The perspective is the point of view adopted when deciding which types of costs and health benefits should be included in an economic evaluation. Typical viewpoints are those of the patient, hospital/clinic, healthcare, social services, broader publicly-funded services or society. The broadest perspective is societal, which reflects a full range of social opportunity costs associated with different interventions. In particular, this includes productivity losses arising from patients’ inability to work and changes in these losses associated with a new therapy. In its reference case, The National Institute for Health and Care Excellence (NICE)
recommends a perspective of ‘NHS and personal and social services’, recognising that the societal perspective may bias against those not in work, such as people over retirement age or those not able to work due to health reasons. For example, the NHS perspective includes treatment costs such as medicine costs, administration and monitoring, other health service resource use costs associated with the managing the disease (e.g. GP visits, hospital admissions), and costs of managing adverse events caused by treatment. It does not include patients’ costs of obtaining care such as transportation, over the-counter purchases, co-payments or time off work. For NICE’s perspective on health outcomes, quality adjusted life years (QALYs) are based on the general population’s valuation of health outcomes (obtained through surveys), and not patients own valuations of their health states. In economic evaluations of care services for adults, The EuroQol five dimension (EQ-5D) is increasingly replaced by additional utility measures with a broader perspective than health-related quality of life. For examples, see ICEpop CAPability measure for Older people (ICECAP-O) and the Adult Social Care Outcomes Toolkit (ASCOT).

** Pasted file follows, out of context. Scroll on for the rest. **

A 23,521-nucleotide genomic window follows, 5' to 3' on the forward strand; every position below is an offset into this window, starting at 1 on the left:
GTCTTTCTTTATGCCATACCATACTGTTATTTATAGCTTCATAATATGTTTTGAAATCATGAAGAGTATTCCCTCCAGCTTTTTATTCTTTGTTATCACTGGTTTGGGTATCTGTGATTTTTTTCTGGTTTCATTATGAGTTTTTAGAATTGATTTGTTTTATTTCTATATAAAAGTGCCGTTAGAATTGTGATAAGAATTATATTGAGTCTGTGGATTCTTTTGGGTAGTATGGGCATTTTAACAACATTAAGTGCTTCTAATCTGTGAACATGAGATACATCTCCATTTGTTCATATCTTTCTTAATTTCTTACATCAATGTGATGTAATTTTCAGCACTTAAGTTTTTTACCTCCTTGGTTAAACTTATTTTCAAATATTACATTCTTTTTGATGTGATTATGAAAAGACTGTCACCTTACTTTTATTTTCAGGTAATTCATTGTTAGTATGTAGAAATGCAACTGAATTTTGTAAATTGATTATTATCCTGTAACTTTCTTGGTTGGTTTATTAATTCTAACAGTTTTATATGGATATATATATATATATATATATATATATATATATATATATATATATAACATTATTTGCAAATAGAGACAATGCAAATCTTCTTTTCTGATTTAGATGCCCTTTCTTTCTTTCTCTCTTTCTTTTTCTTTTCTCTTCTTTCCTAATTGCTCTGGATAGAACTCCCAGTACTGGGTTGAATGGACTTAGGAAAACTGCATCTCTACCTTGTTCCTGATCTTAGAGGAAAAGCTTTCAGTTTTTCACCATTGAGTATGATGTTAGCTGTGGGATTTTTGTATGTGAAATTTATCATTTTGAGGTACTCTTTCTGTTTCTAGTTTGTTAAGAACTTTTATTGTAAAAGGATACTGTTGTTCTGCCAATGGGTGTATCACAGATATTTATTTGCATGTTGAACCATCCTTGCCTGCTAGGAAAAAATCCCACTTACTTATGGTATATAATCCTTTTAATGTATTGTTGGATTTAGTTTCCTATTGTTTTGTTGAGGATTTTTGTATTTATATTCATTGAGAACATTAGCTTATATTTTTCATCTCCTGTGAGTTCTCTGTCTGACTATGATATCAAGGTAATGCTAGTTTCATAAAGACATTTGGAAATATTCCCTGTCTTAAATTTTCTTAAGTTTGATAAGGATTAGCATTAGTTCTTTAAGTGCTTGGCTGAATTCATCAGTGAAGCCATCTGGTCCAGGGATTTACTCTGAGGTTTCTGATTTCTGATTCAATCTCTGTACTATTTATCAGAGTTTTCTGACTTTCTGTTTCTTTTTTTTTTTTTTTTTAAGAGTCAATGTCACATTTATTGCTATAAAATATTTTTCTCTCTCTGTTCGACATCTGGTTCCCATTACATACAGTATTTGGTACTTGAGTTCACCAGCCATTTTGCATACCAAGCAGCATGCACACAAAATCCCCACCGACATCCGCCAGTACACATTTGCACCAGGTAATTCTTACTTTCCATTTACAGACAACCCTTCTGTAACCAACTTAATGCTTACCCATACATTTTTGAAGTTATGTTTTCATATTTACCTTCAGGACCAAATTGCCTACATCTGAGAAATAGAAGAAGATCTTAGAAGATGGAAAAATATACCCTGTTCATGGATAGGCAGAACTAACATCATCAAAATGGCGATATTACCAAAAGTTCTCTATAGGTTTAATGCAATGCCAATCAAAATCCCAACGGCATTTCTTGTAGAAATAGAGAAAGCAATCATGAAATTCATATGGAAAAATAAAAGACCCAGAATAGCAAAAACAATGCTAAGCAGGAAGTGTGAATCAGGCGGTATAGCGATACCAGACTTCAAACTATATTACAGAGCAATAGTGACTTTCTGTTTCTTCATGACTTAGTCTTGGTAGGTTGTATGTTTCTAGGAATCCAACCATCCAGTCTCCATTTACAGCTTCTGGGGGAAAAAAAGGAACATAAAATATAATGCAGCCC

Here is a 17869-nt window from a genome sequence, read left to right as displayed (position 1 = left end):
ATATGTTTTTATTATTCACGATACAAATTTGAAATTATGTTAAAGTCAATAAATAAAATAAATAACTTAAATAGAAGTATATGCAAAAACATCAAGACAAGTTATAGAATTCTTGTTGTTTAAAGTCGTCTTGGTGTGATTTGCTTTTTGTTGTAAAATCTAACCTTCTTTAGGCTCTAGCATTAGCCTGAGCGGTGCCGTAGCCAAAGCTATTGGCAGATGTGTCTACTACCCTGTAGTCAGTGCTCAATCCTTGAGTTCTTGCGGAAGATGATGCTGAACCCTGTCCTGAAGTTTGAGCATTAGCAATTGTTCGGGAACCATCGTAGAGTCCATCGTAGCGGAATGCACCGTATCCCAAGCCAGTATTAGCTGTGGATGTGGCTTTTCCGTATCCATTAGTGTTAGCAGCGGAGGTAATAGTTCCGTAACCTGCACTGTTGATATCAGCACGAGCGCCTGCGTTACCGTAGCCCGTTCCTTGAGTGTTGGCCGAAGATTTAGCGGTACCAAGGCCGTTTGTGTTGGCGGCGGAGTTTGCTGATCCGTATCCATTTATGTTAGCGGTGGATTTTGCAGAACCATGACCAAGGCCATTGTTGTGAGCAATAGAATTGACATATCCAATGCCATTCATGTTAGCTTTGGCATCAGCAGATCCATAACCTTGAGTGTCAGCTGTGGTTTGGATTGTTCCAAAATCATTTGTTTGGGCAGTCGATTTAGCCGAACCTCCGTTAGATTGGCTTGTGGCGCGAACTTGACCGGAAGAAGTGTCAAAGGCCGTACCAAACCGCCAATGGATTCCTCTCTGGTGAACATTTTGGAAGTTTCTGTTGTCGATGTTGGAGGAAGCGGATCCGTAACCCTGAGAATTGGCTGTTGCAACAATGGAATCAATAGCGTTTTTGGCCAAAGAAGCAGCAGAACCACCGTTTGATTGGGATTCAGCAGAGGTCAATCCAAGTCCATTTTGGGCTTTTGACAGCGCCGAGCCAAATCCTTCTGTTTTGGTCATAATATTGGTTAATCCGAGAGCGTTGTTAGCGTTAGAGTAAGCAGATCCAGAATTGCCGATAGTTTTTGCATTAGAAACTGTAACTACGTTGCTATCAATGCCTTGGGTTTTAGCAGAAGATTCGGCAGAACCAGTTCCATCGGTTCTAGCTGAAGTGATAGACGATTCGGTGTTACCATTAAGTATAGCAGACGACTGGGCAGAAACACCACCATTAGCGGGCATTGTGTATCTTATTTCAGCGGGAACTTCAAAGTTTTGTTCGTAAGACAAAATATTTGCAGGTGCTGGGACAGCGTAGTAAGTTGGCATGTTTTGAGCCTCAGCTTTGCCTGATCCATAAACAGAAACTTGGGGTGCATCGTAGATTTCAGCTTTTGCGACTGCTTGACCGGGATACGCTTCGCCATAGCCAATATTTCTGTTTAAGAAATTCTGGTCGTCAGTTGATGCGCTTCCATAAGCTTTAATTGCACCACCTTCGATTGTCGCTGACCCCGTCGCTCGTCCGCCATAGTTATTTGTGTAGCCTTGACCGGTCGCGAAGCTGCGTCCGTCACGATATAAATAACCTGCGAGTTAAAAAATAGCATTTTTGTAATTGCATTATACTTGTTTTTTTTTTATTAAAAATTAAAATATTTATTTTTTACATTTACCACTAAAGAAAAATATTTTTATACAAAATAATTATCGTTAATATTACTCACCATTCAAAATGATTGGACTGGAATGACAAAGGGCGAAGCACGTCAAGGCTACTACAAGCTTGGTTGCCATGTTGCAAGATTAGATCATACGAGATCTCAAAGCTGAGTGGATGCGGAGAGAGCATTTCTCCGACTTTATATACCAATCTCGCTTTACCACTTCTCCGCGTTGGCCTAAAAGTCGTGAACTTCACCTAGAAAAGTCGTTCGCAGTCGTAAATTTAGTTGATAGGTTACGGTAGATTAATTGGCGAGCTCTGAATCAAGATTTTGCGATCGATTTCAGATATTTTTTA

NIHR School for
Social Care Research